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How do we know radiometric dating is reliable

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Other critics, perhaps more familiar with the data, question certain aspects of the quality of the fossil record and of its dating.

These skeptics do not provide scientific evidence for their views.

This is an enormous branch of geochemistry called Geochronology.

It is an accurate way to date specific geologic events.

New discoveries have filled in the gaps, and shown us in unimaginable detail the shape of the great ‘tree of life’.

As one example, the first minerals to crystallize (condense) from the hot cloud of gasses that surrounded the Sun as it first became a star have been dated to 4568 plus or minus 2 million years....!! Other events on earth can be dated equally well given the right minerals.

There are about two dozen decay pairs used for dating.

Uranium 235 decay to lead has a half-life of 713 million years, so it is well suited to dating the universe.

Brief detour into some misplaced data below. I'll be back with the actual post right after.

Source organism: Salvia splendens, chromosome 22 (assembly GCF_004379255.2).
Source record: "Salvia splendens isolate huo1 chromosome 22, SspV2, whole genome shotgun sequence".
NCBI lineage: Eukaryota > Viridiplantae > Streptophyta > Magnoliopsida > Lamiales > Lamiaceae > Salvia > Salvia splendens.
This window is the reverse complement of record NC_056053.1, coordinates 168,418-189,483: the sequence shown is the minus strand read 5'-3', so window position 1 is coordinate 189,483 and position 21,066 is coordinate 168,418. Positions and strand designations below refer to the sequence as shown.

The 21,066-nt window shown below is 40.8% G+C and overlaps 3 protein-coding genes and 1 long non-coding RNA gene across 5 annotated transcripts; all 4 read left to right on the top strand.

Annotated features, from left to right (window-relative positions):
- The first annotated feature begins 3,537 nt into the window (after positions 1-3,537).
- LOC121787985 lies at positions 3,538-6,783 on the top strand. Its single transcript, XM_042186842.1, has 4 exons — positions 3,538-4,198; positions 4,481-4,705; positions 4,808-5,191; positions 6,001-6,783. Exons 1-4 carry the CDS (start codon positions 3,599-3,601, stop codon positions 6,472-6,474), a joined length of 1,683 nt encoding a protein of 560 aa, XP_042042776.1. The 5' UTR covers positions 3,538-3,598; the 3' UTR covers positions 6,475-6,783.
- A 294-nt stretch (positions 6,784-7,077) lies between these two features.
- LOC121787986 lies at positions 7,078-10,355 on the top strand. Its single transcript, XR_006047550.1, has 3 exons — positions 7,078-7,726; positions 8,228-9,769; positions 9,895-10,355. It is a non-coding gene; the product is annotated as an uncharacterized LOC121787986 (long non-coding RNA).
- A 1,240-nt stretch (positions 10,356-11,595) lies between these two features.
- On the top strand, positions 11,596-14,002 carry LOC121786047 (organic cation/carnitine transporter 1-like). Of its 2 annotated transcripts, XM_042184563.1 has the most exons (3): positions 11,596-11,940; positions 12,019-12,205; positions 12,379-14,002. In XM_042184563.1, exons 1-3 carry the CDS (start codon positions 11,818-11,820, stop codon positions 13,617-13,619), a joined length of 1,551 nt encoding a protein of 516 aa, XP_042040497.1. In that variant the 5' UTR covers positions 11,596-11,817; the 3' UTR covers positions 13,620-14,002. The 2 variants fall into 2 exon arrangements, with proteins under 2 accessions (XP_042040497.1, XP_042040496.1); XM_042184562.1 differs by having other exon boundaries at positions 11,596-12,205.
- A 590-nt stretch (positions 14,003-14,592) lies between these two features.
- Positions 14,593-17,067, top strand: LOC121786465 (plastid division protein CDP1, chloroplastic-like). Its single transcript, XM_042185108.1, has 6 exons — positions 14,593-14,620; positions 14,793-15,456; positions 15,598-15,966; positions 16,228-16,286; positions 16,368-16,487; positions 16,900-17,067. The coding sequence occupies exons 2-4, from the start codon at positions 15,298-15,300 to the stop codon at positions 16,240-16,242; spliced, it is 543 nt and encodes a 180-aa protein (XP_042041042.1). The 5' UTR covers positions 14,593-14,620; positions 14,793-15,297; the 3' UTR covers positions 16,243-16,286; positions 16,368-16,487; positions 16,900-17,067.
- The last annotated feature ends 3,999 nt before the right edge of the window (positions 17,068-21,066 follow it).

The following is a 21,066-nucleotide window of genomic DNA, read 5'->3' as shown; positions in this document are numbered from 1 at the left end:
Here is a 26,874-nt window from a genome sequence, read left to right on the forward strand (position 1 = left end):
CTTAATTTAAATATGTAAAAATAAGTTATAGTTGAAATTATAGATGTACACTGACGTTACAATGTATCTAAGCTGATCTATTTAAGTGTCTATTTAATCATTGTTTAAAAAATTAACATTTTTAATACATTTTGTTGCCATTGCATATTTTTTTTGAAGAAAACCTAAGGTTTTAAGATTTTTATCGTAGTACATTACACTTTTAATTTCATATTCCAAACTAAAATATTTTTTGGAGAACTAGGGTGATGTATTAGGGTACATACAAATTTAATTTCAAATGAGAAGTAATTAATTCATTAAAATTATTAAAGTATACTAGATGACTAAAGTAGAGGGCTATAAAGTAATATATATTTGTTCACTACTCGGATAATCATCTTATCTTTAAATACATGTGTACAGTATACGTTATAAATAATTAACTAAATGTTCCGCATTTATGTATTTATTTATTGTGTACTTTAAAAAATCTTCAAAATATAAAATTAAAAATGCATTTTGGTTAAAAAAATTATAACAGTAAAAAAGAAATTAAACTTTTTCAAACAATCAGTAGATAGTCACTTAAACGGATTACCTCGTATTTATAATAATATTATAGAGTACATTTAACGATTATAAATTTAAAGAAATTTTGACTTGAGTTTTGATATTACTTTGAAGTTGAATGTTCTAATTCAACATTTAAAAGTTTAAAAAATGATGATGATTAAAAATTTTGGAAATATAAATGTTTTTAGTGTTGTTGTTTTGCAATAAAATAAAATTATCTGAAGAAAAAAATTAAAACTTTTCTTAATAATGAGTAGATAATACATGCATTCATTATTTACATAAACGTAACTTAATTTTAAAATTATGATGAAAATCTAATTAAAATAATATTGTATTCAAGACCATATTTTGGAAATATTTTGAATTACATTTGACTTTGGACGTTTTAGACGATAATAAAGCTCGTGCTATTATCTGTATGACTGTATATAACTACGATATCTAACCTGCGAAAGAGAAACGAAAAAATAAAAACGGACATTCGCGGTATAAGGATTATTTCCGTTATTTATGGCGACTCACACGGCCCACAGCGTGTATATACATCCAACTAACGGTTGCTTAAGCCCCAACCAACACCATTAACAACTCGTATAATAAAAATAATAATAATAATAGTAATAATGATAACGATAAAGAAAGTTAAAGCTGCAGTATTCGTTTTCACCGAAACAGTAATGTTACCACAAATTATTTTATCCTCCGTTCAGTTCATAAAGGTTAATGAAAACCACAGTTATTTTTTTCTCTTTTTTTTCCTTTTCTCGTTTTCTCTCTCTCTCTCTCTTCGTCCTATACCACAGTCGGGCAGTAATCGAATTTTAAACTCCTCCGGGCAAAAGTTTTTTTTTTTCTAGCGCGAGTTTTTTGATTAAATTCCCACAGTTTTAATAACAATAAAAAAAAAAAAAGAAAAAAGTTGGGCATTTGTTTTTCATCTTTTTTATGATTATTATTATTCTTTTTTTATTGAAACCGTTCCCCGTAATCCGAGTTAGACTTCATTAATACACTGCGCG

For example, the element Uranium exists as one of several isotopes, some of which are unstable.

When an unstable Uranium (U) isotope decays, it turns into an isotope of the element Lead (Pb).

For example, a problem I have worked on involving the eruption of a volcano at what is now Naples, Italy, occurred 38500 years ago with a plus or minus of 300 years.

So, when the materials are appropriate and one carefully avoids contamination and re setting radiometric clocks can be VERY ACCURATE.

: Suppose there is a set of variables whose individual values are probably different, and may be anything larger than zero. If there is a group of radioisotopes whose eventual decay is not predictable on the individual level, I do not understand how a decay constant is measurable.

This question is asked with the intention of understanding basically the decay constant of radiometric dating (although I know the above is not an entirely accurate representation).

Measuring the ratio of C14 to C12 and C13 therefore dates the organic matter for periods back to about eight half-lives of the isotope, 45,000 years.

After a long enough time the minority isotope is in an amount too small to be measured.